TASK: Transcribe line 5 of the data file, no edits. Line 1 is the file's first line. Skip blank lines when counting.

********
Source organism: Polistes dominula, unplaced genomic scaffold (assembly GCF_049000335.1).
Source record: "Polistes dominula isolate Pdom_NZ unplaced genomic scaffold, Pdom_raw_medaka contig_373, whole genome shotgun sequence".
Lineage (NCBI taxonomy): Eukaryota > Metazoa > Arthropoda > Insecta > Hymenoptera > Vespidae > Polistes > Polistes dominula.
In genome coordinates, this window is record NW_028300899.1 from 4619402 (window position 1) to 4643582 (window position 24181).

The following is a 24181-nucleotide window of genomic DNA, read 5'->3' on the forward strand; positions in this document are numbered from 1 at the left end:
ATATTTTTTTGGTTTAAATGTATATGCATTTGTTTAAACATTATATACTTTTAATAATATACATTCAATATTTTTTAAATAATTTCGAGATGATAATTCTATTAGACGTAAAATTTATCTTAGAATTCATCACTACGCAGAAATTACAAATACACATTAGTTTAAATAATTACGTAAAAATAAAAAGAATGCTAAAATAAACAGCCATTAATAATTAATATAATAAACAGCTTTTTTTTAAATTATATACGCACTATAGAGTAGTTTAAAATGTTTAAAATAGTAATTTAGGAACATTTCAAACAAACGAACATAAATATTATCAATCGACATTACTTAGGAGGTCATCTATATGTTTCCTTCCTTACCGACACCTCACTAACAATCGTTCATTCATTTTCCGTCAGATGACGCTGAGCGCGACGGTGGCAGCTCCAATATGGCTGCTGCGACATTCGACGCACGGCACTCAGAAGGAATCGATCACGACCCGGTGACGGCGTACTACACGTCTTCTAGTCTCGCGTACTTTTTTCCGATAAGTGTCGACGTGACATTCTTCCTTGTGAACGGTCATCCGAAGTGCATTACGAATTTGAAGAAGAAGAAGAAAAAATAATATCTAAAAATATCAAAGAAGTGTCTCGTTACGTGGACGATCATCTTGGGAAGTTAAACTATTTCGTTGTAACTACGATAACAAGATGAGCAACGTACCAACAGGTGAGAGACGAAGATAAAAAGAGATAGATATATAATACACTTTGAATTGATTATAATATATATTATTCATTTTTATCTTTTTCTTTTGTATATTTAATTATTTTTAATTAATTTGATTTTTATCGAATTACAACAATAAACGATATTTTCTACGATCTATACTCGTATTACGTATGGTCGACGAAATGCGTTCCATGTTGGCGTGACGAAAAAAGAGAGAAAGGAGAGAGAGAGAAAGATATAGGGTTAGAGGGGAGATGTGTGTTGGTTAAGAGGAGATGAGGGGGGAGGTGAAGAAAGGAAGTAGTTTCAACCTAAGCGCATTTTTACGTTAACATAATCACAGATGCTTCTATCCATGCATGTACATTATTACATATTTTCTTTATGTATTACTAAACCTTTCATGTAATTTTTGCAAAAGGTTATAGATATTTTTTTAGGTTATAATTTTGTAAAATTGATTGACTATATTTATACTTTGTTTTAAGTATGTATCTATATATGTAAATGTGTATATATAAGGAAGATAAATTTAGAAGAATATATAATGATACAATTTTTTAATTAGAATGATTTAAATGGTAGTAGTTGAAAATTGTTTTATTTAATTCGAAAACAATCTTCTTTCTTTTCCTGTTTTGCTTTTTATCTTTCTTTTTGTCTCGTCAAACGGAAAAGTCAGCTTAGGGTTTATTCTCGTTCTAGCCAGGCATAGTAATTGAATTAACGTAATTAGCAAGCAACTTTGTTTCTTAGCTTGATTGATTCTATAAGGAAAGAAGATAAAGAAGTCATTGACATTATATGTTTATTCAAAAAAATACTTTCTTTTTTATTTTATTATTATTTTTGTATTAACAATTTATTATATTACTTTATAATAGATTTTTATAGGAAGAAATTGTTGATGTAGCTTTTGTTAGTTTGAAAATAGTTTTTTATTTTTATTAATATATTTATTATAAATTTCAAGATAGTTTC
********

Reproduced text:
The following is a 24181-nucleotide window of genomic DNA, read 5'->3' on the forward strand; positions in this document are numbered from 1 at the left end: